Unable to achieve their unrealistic goals by conventional means, international terrorists attempt to send an ideological or religious message by terrorizing the general public. Through the choice of their targets, which are often symbolic or representative of the targeted nation, terrorists attempt to create a high-profile impact on the public of their targeted enemy or enemies with their act of violence, despite the limited material resources that are usually at their disposal.

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In doing so, they hope to demonstrate various points, such as that the targeted government s cannot protect its their own citizens, or that by assassinating a specific victim they can teach the general public a lesson about espousing viewpoints or policies antithetical to their own. For example, by assassinating Egyptian President Anwar Sadat on October 6, , a year after his historic trip to Jerusalem, the al-Jihad terrorists hoped to convey to the world, and especially to Muslims, the error that he represented.

This tactic is not new. Beginning in 48 A. These campaigns included the use of assassins sicarii , or dagger-men , who would infiltrate Roman-controlled cities and stab Jewish collaborators or Roman legionnaires with a sica dagger , kidnap members of the Staff of the Temple Guard to hold for ransom, or use poison on a large scale.

The Zealots' justification for their killing of other Jews was that these killings demonstrated the consequences of the immorality of collaborating with the Roman invaders, and that the Romans could not protect their Jewish collaborators. Definitions of terrorism vary widely and are usually inadequate. Even terrorism researchers often neglect to define the term other than by citing the basic U.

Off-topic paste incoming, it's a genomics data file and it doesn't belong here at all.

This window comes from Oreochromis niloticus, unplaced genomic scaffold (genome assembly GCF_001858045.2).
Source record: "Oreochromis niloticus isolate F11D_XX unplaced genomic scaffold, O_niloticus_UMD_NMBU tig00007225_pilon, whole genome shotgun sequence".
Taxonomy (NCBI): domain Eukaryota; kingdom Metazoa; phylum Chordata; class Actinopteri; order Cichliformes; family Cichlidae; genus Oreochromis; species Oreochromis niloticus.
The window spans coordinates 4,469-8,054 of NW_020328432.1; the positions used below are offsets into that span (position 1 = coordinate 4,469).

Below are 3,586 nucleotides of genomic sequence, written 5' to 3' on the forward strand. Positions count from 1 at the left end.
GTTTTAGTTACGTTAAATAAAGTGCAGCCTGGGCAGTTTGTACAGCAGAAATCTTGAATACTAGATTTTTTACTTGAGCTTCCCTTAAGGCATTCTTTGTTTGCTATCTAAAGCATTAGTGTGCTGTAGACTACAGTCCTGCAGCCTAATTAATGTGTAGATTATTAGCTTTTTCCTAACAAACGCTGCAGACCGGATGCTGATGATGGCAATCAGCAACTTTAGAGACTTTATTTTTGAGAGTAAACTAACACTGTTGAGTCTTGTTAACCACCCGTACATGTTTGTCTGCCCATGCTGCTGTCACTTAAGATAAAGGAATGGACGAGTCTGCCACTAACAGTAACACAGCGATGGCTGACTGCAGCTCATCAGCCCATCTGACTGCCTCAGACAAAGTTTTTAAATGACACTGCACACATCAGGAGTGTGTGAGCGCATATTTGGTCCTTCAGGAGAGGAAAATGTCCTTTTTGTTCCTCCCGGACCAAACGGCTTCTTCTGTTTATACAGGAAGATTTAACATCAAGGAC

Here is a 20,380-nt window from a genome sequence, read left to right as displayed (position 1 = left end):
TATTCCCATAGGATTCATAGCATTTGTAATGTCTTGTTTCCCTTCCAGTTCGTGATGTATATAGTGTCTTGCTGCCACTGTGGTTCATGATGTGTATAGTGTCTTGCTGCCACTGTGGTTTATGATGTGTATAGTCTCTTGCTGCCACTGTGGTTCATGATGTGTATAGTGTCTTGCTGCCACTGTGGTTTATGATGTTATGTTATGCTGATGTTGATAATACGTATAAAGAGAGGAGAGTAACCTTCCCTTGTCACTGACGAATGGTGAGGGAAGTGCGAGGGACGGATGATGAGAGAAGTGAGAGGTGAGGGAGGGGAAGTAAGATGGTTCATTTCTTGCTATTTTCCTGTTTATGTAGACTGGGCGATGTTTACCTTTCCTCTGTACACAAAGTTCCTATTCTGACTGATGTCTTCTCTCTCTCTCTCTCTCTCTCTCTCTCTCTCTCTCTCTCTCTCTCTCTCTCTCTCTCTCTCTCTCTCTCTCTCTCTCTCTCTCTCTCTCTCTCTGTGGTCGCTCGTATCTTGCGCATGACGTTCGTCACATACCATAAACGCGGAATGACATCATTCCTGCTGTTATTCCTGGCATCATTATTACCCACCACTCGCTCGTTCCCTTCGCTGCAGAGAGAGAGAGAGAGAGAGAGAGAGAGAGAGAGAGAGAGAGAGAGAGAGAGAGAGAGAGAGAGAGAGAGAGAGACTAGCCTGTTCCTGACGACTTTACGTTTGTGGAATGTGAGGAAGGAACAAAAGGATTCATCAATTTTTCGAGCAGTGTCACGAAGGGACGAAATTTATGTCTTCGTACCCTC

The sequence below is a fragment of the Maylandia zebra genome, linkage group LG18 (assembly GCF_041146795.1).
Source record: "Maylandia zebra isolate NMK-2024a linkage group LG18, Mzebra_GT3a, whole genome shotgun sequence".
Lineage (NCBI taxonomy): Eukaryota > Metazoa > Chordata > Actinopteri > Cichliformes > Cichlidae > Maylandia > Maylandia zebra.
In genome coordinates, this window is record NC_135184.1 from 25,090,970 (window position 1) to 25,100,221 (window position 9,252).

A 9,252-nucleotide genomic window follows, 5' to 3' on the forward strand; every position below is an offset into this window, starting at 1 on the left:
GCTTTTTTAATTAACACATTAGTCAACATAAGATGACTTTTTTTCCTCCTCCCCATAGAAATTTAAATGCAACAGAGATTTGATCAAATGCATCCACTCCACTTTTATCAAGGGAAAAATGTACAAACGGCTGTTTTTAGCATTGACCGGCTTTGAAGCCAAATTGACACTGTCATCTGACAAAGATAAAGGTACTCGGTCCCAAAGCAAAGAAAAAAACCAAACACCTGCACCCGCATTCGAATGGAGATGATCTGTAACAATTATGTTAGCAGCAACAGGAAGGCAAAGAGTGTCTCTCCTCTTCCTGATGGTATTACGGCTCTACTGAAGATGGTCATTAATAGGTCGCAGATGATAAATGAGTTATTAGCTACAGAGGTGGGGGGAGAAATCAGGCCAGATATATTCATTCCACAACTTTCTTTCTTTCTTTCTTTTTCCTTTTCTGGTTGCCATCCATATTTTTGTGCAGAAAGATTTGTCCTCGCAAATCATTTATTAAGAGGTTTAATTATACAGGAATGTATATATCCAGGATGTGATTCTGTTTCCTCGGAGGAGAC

Department of State definition of terrorism as "premeditated, politically motivated violence perpetrated against noncombatant targets by subnational groups or clandestine agents, usually intended to influence an audience. In this study, the nouns "terrorist" or "terrorists" do not necessarily refer to everyone within a terrorist organization.

We are not particularly concerned here with the passive support membership of terrorist organizations. Rather, we are primarily concerned in this study with the leader s of terrorist groups and the activists or operators who personally carry out a group's terrorism strategy.

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The top leaders are of particular interest because there may be significant differences between them and terrorist activists or operatives. In contrast to the top leader s , the individuals who carry out orders to perpetrate an act of political violence which they would not necessarily regard as a terrorist act have generally been recruited into the organization. Thus, their motives for joining may be different. New recruits are often isolated and alienated young people who want to join not only because they identify with the cause and idolize the group's leader, but also because they want to belong to a group for a sense of self-importance and companionship.